Strap in folks, this one has the potential to be a very long entry. Last year I ran the 50 mile race at Zumbro, but since I wasn’t ready (or willing) to deal with that type of pain again, I went back to my roots and put in a lot of volunteer time and just did the fun run (17 mile) on Saturday. The 100 milers kick off at 8am Friday, so I decided to get down there nice and early to be a part of the weekend.
I arrived at Zumbro River Bottoms on Thursday, around 3pm. I decided to pull our new camper down and just sleep at the staging area campground. I’ll write up a review of how the camper went in a different post, but suffice it to say, my sleeping was not a problem at all this year.
As I was arriving people were getting set up for the super low-key Thursday check-in and supper. Zumbro doesn’t have a pre-race meeting the night before, so the Thursday evening event is very subdued, and mostly ends up being a nice time to sit and chat with folks that you haven’t seen for a long time.
In fact, if there was one theme from Zumbro weekends, it’s how much people love this Spring gathering as a way to reconnect after a long winter. Many of us have been in hibernation, doing what we can to keep fit and not lose too much over the winter. Without any races (beyond some winter ultras), there are few opportunities to get together and hang out, and Zumbro makes all of that right again.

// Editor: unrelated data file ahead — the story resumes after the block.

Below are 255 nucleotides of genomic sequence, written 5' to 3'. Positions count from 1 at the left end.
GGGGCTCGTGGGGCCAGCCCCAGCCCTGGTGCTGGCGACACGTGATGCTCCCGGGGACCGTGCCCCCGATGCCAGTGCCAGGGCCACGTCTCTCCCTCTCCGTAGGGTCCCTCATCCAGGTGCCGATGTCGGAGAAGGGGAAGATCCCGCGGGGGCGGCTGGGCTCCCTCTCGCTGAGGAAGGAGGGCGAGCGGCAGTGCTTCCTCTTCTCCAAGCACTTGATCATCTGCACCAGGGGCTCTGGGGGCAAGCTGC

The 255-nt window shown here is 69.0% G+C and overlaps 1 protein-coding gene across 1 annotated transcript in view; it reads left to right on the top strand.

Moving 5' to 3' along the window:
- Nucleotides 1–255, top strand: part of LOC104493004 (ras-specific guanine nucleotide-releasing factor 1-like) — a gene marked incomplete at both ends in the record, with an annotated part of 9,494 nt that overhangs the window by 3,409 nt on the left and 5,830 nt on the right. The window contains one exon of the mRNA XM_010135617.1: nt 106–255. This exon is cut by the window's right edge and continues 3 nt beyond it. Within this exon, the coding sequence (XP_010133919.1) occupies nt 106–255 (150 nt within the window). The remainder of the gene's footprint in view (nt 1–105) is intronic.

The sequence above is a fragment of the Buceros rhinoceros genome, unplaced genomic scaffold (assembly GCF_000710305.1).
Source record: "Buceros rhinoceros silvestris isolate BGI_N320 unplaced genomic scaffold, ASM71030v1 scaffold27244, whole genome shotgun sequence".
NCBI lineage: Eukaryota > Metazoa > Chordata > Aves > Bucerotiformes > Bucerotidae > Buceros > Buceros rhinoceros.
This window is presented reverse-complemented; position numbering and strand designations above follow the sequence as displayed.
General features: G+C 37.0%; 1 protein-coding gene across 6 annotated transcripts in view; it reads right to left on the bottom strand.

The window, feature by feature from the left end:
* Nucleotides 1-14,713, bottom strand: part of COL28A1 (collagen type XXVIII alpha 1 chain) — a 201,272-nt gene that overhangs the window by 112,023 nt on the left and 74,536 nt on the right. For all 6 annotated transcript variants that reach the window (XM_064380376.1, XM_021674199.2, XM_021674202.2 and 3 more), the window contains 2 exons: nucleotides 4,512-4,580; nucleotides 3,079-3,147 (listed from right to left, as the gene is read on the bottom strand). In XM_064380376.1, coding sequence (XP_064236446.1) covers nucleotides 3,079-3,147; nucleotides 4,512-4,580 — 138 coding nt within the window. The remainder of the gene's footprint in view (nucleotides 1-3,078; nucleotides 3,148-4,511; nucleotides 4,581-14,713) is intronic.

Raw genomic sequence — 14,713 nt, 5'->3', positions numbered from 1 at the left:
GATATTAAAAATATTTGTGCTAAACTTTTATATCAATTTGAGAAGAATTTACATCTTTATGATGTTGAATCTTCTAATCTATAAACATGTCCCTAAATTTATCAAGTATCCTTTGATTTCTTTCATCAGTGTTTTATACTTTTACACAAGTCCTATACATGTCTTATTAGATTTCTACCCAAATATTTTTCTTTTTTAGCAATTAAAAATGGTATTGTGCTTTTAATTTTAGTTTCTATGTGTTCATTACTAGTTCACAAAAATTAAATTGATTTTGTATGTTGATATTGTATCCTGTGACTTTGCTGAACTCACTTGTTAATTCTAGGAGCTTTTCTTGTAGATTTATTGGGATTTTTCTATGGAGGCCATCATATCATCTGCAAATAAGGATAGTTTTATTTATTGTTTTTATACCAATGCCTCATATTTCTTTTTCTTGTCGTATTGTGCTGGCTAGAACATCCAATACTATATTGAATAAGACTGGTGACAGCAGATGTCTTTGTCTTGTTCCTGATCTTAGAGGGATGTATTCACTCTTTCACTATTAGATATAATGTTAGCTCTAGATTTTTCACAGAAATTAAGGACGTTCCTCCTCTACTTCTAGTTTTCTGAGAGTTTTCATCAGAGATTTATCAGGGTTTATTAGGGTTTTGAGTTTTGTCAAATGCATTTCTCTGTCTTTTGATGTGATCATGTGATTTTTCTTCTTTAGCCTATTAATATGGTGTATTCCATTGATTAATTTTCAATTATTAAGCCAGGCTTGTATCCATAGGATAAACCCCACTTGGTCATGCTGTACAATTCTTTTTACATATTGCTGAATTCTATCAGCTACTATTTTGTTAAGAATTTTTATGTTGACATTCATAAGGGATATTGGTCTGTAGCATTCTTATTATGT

I wasn’t signed up to help on Thursday night, but asked Cherri Storkamp if she needed anything and ended up working the check-in table most of the evening. I love volunteering at these events, and at the check-in table you get to see everyone throughout the evening. Because it’s very low-key and only a few people, you can actually stop and talk with folks and contemplate the adventure ahead.
After some supper, and a beer, it was getting dark and I decided to head back to our campsite to bed down for the night. My tradition is to set up at the far end of the area, near where the runners emerge from the woods. It’s quiet, and it’s where most of my running group hunkers down as well.
I had little trouble falling asleep Thursday night, but as the night wore on I realized just how cold it was going to get. Thankfully, I had multiple blankets and sleeping bags, and as long as I kept myself covered I was nice and toasty. As soon as my head popped out of the covers, I was blasted with frigid air. When my alarm went off around 6 I quickly grabbed my clothes and crawled back under the blankets. As I shimmied into my jeans and shirt I noticed the inside of the camper covered in frost. When I emerged I took one look at my car, covered in a beautiful hard frost, and realized it was a bit colder than I expected.